3Born Shlomo ben Yehoshua in 1753 in what was then Polish Lithuania (now Belarus), Solomon Maimon, as he recast himself in homage to the medieval Jewish philosopher Maimonides, spent a significant portion of his adult life travelling in search of an education. In this pursuit, he left behind a family from an arranged marriage. Much could be said of the sheer intellectual poverty of his environment during his early years. He tells us that he was raised in the “blackest darkness,” that he tried to free himself “from superstition and ignorance” (215), that he read at a young age a Hebrew-language book on astronomy found in his father’s library, but, he laments in retrospect, it was already over 150 years old. The point we might notice today is not that the book was antiquated, as Maimon wants us to think, but that his father had a library! As a youth, Maimon was already recognized for his intellectual gifts in his community and was raised to follow his father’s footsteps as a rabbi. He writes that when he was about nine years of age he could “already grasp both the Talmud and the commentaries, I also enjoyed engaging in disputations about them” (31). In fact, Maimon recounts that in one of his travels in Germany he met a leading rabbinic opponent of the Jewish enlightenment, Raphael Kohen, who described Maimon’s father as a “famous rabbi” (219). Was Maimon’s environment, then, as impoverished as he wants us to believe. Did he not hone his intellectual gifts through an immersion in Jewish texts? And were the respective backgrounds of Kant and Fichte more “enlightened” than his? Kant’s family was hardly intellectual; his father was a harness maker. Fichte came from a family of poor ribbon weavers. What sort of “libraries” were those families likely to have? Certainly, one may respond that they had a greater opportunity for career advancement than Maimon did, but that is not the issue. The issue is Maimon’s portrayal of his background as intellectually impoverished.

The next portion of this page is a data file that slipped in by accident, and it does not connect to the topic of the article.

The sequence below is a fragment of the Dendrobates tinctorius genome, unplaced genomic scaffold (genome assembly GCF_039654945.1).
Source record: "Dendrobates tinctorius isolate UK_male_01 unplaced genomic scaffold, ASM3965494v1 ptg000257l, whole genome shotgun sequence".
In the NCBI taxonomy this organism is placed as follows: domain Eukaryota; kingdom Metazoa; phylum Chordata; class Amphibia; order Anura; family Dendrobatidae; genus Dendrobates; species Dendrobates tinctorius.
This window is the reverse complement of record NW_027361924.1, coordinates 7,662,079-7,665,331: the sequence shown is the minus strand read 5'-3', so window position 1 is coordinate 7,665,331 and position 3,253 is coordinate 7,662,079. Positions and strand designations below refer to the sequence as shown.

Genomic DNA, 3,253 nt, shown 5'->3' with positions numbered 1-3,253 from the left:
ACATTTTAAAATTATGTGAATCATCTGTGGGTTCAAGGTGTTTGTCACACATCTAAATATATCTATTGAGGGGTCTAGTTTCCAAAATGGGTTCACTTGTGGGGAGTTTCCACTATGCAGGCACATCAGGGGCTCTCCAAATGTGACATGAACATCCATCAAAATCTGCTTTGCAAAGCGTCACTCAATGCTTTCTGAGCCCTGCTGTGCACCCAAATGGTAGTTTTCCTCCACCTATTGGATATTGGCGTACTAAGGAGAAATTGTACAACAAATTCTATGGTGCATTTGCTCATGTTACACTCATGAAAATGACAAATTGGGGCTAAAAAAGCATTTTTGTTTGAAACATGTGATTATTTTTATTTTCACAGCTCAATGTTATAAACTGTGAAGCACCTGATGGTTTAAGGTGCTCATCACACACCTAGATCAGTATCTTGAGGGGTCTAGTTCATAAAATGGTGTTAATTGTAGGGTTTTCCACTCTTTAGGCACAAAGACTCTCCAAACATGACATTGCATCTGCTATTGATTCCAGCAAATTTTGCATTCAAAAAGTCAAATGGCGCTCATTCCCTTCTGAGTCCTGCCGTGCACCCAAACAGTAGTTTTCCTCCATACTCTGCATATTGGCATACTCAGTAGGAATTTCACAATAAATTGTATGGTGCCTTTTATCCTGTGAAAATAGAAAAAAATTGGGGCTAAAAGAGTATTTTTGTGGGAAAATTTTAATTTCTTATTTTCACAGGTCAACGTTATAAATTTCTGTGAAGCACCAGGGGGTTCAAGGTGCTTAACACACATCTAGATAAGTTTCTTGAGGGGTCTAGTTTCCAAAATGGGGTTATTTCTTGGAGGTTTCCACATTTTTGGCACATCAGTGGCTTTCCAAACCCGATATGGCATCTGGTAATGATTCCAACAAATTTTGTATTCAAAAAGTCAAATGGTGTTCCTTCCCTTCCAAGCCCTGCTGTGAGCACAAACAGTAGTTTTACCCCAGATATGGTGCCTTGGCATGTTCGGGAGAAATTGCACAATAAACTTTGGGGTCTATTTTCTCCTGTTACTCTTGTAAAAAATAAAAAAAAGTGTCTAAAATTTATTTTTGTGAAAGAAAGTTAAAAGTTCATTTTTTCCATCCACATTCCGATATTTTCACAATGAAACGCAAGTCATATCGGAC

4Quite dissatisfied with his life and wishing to learn, Maimon set out westward in hopes of reaching Berlin ostensibly to study medicine. Eventually while on the road, he came upon a Jewish beggar, with whom Maimon wandered for a number of months and who taught him the art involved in his acquaintance’s “profession.” They came to Posen in Poland, and there Maimon decided to stay for a time owing to the generosity he encountered from within the Jewish community. After a while, realizing what he took to be the general superstitious nature of many of the locals, Maimon set out again for Berlin. Unlike his first attempt to enter the Prussian capital, he was able to enter without incident, since he traveled by coach, whereas previously he arrived by foot – and was turned away. Now in Berlin he encountered Moses Mendelssohn, for whom he expresses high praise indeed. Despite the privations he experienced during his meandering travels and his obvious mental gifts, Maimon not for a moment seriously considered adopting a trade that could improve his material well-being and yet yield sufficient free time to pursue his interest in philosophy. Mendelssohn was but one who admonished him to pursue a settled direction and cease his “dissolute” way of life – precisely what this was Maimon fails to elaborate. In any case, he had no intention of heeding this well-meant advice, telling Mendelssohn, as he told others, that he was “uninterested in practical undertakings,” that his upbringing had made him “prefer the quiet, contemplative life” (208). If this was the case, why did he frequent and spend what little financial resources he had at taverns and, quite likely, other establishments of ill-repute? He records that he spent three years in an apprenticeship at a pharmacy, even earning a certificate to document his knowledge, but confesses that he never had any intention of actually working as a pharmacist.